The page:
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Design with kids in mind: What does it mean?

Published: August 23, 2023

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We all look at the world through the lens of our own experiences and knowledge, forgetting that someone else might be looking at the same thing through totally different glasses. It’s unavoidable. Call it the curse of knowledge, or the lack of a nuanced theory of mind. Whatever you call it, as designers of kids’ media and educational technology, you should be aware of it and how it can lead you to produce bad content. Let’s not lose track of how important it is to design with kids in mind.

Designing from an adult-centric perspective

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The Harvard psychologist and linguist Steven Pinker writes about the curse of knowledge, defining it as a “difficulty in imagining what it is like for someone else not to know something that you know.” This, of course, is intimately related to the idea of theory of mind, or “the understanding that others have intentions, desires, beliefs, perceptions, and emotions different from one’s own and that such intentions, desires, and so forth affect people’s actions and behaviors.” (American Psychological Association)

As anyone who’s taken Psych 101 likely knows, the magical age at which kids start to really develop the concept that other people can have different thoughts, perceptions, ideas, or knowledge than themselves is around four. Yet, as Pinker so astutely points out, many adults still struggle with the concept.

To design kids products with the perspectives, emotions, desires, and knowledge of an adult would be to completely ignore the unique and special ways that kids interact with their world.

To avoid my own curse of knowledge, I’ll (attempt to) make it crystal clear why this should be important to the adult developers of kids’ media and educational technology: In order to create the best possible kids’ media or tech products, it’s essential to design with kids in mind.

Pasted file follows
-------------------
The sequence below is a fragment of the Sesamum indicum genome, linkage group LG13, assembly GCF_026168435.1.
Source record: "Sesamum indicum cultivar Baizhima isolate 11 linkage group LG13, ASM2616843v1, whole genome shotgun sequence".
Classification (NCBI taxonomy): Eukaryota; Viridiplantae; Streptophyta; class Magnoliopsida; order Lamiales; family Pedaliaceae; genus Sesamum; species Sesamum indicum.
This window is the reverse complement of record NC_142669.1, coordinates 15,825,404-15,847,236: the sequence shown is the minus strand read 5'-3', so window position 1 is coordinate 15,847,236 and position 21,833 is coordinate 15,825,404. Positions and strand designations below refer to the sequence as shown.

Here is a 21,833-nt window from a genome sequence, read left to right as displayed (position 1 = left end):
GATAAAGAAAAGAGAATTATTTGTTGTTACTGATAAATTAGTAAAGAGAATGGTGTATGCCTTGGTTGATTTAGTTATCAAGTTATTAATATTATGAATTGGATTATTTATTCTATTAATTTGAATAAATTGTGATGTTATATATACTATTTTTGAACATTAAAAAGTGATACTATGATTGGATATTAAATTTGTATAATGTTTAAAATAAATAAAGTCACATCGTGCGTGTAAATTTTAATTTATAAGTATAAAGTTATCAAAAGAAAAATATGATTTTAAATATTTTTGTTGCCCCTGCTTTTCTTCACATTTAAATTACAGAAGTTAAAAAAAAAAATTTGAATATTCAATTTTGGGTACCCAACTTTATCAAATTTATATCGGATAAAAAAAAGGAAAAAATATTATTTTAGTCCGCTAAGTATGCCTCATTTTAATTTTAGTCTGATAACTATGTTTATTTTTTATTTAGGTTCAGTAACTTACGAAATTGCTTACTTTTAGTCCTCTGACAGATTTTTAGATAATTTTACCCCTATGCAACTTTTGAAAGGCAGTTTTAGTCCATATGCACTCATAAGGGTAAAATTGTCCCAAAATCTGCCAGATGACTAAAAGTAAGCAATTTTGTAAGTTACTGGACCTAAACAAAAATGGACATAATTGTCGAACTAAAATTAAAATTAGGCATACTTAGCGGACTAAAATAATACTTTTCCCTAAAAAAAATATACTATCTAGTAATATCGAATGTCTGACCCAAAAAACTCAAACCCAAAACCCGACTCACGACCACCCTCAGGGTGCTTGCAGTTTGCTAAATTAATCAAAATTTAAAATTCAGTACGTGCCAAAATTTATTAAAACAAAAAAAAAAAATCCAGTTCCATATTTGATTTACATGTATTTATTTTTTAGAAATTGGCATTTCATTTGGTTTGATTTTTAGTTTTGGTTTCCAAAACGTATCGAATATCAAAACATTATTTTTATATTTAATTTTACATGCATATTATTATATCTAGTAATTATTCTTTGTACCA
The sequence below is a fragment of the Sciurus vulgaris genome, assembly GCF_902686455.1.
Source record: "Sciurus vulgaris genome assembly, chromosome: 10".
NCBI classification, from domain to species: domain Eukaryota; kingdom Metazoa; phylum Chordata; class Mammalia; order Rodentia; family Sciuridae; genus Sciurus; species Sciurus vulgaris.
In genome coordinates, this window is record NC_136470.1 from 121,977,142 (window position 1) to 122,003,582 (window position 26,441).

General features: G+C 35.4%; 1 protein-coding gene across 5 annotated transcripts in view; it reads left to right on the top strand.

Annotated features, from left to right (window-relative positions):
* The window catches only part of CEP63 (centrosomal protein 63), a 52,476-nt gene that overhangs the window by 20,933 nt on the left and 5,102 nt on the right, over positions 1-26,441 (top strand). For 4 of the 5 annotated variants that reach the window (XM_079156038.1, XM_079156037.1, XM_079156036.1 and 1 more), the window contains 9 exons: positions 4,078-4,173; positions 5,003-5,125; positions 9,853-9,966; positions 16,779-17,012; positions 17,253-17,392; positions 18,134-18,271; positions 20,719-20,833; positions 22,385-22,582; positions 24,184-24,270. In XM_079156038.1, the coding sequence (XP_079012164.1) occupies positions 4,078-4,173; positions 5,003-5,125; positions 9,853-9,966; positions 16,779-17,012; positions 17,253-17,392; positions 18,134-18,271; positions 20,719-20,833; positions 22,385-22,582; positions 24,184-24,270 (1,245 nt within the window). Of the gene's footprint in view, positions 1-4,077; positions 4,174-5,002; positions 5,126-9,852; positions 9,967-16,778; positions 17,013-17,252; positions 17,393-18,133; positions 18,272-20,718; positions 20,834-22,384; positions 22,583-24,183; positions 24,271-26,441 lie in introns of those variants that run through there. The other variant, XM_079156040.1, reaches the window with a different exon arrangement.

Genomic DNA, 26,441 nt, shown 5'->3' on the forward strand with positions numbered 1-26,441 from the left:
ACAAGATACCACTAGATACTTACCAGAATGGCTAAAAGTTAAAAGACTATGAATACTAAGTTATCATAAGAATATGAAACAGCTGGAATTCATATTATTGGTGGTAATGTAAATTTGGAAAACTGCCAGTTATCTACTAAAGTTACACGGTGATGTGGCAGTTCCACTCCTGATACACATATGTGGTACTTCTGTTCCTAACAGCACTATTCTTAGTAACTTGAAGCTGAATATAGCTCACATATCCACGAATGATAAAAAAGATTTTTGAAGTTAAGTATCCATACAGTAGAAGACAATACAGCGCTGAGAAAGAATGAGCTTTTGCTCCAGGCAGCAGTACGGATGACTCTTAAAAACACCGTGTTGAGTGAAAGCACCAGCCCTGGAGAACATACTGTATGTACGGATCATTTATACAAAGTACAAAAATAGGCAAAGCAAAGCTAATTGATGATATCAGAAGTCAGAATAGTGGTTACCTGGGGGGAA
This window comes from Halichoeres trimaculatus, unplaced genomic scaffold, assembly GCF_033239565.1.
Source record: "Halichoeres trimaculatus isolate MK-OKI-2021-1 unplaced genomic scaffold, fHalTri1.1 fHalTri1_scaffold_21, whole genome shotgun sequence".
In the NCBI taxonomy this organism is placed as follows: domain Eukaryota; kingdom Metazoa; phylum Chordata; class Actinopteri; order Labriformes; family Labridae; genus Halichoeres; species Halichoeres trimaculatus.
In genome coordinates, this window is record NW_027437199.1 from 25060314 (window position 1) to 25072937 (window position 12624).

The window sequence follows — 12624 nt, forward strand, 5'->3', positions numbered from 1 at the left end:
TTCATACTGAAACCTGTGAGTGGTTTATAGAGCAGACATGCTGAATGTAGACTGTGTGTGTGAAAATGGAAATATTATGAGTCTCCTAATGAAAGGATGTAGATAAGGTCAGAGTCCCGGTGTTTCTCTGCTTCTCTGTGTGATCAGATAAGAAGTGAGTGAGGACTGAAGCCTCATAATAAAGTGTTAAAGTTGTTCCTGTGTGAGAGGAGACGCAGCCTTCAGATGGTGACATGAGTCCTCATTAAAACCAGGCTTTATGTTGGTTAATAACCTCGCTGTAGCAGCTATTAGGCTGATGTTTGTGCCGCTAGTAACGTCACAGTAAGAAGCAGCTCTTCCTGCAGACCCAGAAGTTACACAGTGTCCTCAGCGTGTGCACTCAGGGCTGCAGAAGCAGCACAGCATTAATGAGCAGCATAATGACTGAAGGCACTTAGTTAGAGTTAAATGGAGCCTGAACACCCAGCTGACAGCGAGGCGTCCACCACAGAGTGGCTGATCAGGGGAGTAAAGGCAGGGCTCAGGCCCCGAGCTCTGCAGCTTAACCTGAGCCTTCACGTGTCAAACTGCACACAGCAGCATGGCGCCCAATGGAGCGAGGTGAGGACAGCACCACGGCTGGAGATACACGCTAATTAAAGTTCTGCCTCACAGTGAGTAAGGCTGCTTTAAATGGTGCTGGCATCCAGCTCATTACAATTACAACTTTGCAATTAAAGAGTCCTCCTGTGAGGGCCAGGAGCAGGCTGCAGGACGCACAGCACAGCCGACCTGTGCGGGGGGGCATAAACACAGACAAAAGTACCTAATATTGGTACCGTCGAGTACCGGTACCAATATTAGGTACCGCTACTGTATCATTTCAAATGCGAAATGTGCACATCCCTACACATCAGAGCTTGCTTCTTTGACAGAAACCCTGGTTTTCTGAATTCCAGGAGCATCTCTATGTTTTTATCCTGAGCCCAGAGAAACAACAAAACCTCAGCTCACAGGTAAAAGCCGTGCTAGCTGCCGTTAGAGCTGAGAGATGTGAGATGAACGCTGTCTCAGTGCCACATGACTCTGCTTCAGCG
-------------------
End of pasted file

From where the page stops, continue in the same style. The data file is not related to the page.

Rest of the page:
Given that we have yet to develop any kind of machine that can take us back in time, or execute some kind of mind-body transfer (think, Tom Hanks in Big), we’ll have to settle for the next best thing.

There’s been a lot written about the importance of and guidelines for designing with kids in mind, including from extremely well-respected organizations such as the Joan Ganz Cooney Center. I don’t pretend that I can do a better job at identifying the issues and processes. Instead, I’m offering here a simple summary, inspired by the greats, of what I consider to be a starting guide for designing with kids in mind. More in depth analysis forthcoming in future blog posts.

Design from a kid-centric perspective

Design with kids in mind

Design with kids in mind starts with play

All kids have the right to play (UN Rights of the Child, Article 31). And when you’re a kid, play = learning. (The equation still holds for adults, even if adults aren’t as skilled at remembering the value of play as kids are!)

So it follows that media and educational tech need to grow from a playful foundation. This doesn’t just apply to younger kids, who play naturally, with abandon and with no sense of self-consciousness. Older kids, tweens, and teens also have the right to play. For them, play may look less like being silly and more like experiences that bring joy, or that keep them engaged with others and with their world in a healthy way.

To reiterate, for everyone, regardless of age, allow for any kids product to be fun. Let them enjoy themselves.  Make space for improvisation and experimentation. Set it up so kids can try new things just to see what happens.

Keep your target age in mind